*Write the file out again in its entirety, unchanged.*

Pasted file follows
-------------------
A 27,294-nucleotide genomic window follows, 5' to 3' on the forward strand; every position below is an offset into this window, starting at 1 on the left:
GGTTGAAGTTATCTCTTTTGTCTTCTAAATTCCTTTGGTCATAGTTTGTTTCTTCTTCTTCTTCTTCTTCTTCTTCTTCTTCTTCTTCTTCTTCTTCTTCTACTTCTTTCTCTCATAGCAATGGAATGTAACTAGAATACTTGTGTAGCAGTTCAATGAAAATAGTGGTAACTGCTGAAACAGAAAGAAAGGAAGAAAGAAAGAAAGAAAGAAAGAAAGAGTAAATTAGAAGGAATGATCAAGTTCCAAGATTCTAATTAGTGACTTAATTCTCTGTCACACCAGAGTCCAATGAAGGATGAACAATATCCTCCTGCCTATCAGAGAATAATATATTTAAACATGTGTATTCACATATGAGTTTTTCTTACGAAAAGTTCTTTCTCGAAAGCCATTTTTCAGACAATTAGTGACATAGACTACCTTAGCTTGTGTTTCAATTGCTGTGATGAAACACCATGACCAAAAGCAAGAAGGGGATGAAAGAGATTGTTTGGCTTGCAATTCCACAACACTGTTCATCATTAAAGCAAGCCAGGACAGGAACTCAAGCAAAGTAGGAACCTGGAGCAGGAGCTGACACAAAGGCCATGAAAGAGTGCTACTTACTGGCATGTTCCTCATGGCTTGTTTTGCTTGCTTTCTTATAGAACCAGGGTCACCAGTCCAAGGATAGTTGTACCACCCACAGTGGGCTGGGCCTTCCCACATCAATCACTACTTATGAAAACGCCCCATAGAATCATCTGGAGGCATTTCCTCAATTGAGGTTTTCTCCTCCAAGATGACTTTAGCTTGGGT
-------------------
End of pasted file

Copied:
A 27,294-nucleotide genomic window follows, 5' to 3' on the forward strand; every position below is an offset into this window, starting at 1 on the left:
GGTTGAAGTTATCTCTTTTGTCTTCTAAATTCCTTTGGTCATAGTTTGTTTCTTCTTCTTCTTCTTCTTCTTCTTCTTCTTCTTCTTCTTCTTCTTCTTCTACTTCTTTCTCTCATAGCAATGGAATGTAACTAGAATACTTGTGTAGCAGTTCAATGAAAATAGTGGTAACTGCTGAAACAGAAAGAAAGGAAGAAAGAAAGAAAGAAAGAAAGAAAGAGTAAATTAGAAGGAATGATCAAGTTCCAAGATTCTAATTAGTGACTTAATTCTCTGTCACACCAGAGTCCAATGAAGGATGAACAATATCCTCCTGCCTATCAGAGAATAATATATTTAAACATGTGTATTCACATATGAGTTTTTCTTACGAAAAGTTCTTTCTCGAAAGCCATTTTTCAGACAATTAGTGACATAGACTACCTTAGCTTGTGTTTCAATTGCTGTGATGAAACACCATGACCAAAAGCAAGAAGGGGATGAAAGAGATTGTTTGGCTTGCAATTCCACAACACTGTTCATCATTAAAGCAAGCCAGGACAGGAACTCAAGCAAAGTAGGAACCTGGAGCAGGAGCTGACACAAAGGCCATGAAAGAGTGCTACTTACTGGCATGTTCCTCATGGCTTGTTTTGCTTGCTTTCTTATAGAACCAGGGTCACCAGTCCAAGGATAGTTGTACCACCCACAGTGGGCTGGGCCTTCCCACATCAATCACTACTTATGAAAACGCCCCATAGAATCATCTGGAGGCATTTCCTCAATTGAGGTTTTCTCCTCCAAGATGACTTTAGCTTGGGT